Archives » 1970s

Reelin’ In the Years 96: RIP Alvin Stardust

A few days ago it was Raphael Ravenscroft, now Alvin Stardust. In the words of another 70s song, “They’re dropping down like flies, man.”

I don’t remember Alvin Stardust’s first pop incarnation. (Apparently on his comeback, Tony Blackburn – who has a running joke with Graham Norton that he still hasn’t been arrested – bumped into him backstage on Top of the Pops one week and said to him, “Didn’t you used to be Shane Fenton?) I’d heard the name but couldn’t put a tune or face to it.

I do, though, remember the 1970s records and leather clad appearances on TV – complete with outrageous size ring worn outside his glove – and thought he was rather sending up the rock hard man schtick.

I haven’t opted for either of his two big hits, Jealous Mind nor My Coo Ca Choo, though.

Alvin Stardust: Red Dress

Bernard William Jewry – aka Shane Fenton; aka Alvin Stardust. 27/9/1942 – 23/10/2014. So it goes.

Reelin’ In the Years 95: RIP Raphael Ravenscroft – Baker Street

Sad to hear that the man who really played the signature saxophone solo of the 1970s, Raphael Ravenscroft, has died.

Apparently he wasn’t satisfied with his famous contribution to Gerry Rafferty’s Baker Street. “I’m irritated because it’s out of tune,” he said. “Yeah, it’s flat. By enough of a degree that it irritates me at best.”

Judge for yourselves.

Gerry Rafferty: Baker Street

Raphael Ravenscroft, 4/6/1954 – 19/10/2014. So it goes.

Reelin’ In the Years 94: Have a Whiff on Me

A song with a venerable past and many variations on the title.

Very catchy, but not one of Mungo Jerry’s hits, though. It didn’t get much air time for some reason…..

Mungo Jerry: Have a Whiff on Me

There’s a video here of the band performing Have a Whiff on Me on TV but the picture quality is dreadful.

Friday on my Mind 103 and Reelin’ In the Years 93: Say You Don’t Mind

Ex-Zombie Colin Blunstone had a few solo hits in the 70s.
This was one of them. Unfortunately the video isn’t synched. (Perhaps he was miming in the first place, but it sounds like a live performance.)

Colin Blunstone: Say You Don’t Mind

The song’s writer Denny Laine (he of the early Moody Blues and of Wings) had recorded it in the 60s.

Denny Laine: Say You Don’t Mind

Friday On My Mind 102: Let’s Work Together / Reelin’ in the Years 92: Let’s Stick Together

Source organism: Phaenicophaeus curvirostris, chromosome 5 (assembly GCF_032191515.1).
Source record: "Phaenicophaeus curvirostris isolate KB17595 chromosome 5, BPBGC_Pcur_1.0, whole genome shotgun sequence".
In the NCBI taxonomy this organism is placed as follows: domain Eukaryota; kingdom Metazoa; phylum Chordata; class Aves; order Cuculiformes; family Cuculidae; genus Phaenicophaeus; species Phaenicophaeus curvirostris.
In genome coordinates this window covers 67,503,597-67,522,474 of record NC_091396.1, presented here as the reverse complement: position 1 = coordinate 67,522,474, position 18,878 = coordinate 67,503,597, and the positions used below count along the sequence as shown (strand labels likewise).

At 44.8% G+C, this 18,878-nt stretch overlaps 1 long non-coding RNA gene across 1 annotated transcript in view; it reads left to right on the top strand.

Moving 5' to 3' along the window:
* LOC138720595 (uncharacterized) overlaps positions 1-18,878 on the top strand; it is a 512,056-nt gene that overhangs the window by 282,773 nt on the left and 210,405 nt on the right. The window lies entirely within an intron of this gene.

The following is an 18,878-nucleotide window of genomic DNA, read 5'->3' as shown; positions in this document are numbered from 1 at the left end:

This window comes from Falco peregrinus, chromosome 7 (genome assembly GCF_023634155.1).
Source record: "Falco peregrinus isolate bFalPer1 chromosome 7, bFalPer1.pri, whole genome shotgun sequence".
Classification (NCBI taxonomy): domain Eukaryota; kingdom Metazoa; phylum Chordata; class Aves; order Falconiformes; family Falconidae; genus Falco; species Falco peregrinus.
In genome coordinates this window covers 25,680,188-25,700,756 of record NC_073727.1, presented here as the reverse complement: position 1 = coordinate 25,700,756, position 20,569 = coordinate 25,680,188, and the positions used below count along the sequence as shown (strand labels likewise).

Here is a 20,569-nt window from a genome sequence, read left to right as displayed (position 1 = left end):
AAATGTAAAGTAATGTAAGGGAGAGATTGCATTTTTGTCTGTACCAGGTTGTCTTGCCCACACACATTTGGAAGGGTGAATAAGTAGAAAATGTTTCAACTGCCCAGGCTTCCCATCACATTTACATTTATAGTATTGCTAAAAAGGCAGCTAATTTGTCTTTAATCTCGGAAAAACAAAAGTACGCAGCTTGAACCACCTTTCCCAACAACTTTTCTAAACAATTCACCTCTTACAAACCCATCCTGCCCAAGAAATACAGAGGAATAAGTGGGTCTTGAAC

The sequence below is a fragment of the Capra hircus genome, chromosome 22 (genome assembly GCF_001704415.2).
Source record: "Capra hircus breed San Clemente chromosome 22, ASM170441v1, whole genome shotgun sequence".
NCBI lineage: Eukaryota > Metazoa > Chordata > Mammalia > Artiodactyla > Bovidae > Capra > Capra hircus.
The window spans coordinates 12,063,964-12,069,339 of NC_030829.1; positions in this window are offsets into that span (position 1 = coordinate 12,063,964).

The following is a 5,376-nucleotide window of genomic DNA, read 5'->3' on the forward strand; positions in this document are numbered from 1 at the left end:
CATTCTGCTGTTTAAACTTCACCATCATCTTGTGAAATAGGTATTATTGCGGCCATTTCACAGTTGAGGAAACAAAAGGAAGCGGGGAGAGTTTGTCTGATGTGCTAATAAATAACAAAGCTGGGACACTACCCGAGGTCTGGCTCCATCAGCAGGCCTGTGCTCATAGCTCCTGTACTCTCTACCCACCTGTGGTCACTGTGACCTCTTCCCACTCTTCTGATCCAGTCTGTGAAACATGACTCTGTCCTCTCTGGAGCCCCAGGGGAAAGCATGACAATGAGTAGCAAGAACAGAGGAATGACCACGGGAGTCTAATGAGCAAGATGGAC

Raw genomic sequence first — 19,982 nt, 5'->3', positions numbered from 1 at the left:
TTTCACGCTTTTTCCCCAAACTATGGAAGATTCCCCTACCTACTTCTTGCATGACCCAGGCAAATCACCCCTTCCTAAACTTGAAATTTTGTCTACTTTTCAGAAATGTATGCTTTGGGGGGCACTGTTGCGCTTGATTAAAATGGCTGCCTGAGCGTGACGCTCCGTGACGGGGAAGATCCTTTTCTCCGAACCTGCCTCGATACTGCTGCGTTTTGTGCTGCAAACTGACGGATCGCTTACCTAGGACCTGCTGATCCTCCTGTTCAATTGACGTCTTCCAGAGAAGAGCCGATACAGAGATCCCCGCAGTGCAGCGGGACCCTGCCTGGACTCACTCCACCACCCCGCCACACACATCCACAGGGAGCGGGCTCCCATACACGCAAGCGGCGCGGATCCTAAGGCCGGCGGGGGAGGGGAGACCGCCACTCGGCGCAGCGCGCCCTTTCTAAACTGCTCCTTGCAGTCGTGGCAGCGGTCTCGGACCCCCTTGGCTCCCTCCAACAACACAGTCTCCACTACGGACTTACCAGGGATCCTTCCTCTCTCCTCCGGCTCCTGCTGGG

Following on from Canned Heat last week, this live version of Let’s Work Together but more especially Brian Ferry’s reworking of the song as Let’s Stick Together may be deliciously ironic – or not – depending on the outcome of yesterday’s vote. I scheduled this post to appear today before knowing the result.

Canned Heat: Let’s Work Together

Brian Ferry: Let’s Stick Together

Reelin’ In the Years 91: Make Me Smile (Come Up And See Me)

This is an absolutely pitch perfect pop song. It’s the sort of thing that (for a while) was swept away by the advent of punk rock.

Steve Harley and Cockney Rebel – Make Me Smile (Come Up And See Me)

Reelin’ In the Years 90: The Lies In Your Eyes

Not had one from Sweet for a while.

This again is from their later phase.

Sweet: The Lies In Your Eyes

Reelin’ In the Years 89: Late Again

Just about everyone’s memories of Stealers Wheel start (and most people’s end) with Stuck in the Middle With You with the addition of, perhaps, Star, but the first time I encountered them was on the release of the eponymous LP and what I believe was their initial UK TV appearance where they performed the opening track Late Again. The blend of the voices of Joe Egan and Gerry Rafferty was distinctive and different to anything else around at the time.

Late Again may be a little slow in tempo (some may even think it a dirge) but it stuck with me and I later bought the album.

Stealers Wheel: Late Again

Reelin’ In the Years 88: Blue Guitar

After their next LP, Seventh Sojourn, which spawned two singles in Isn’t Life Strange and I’m Just a Singer (In a Rock and Roll Band) both of which – unlike The Story in Your Eyes – troubled the charts, the Moody Blues broke up.

During the five years they spent apart most of them released solo LPs but the most successful venture was a collaboration between Justin Hayward and John Lodge which produced the LP Blue Jays but most memorably the song Blue Guitar, a no 8 hit in the UK. According to the Wiki article above Hayward actually recorded this with 10cc rather than Lodge but nevertheless the two took “Blue Jays” on the road mainly – as I recall Lodge introducing the track on stage – because of Blue Guitar.

Here they are performing it (ie miming) on Supersonic.

Justin Hayward and John Lodge: Blue Guitar

Reelin’ In the Years 87: The Story In Your Eyes

I’ve already mentioned the odd decision to release Watching and Waiting rather than Gypsy as the single from To Our Children’s Children’s Children. The former was an ideal coda to the album but not really single material.

The single that came after, Question, was the Moodies most successful in the new era, only being kept off the No. 1 slot by the England World Cup squad’s Back Home. (Oh tempora!) Despite being described as, “One of the world’s most advanced groups,” while promoting the song on Top of the Pops, the LP it prefaced, A Question of Balance, gave the first indication that collectively the band was going off the boil.

Their next single didn’t even make the UK charts despite being a belter. First below is not the album version from Every Good Boy Deserves Favour. This one has a different vocal performance and a more lush mellotron sound. The more familiar album edition follows.

The Moody Blues: The Story In Your Eyes

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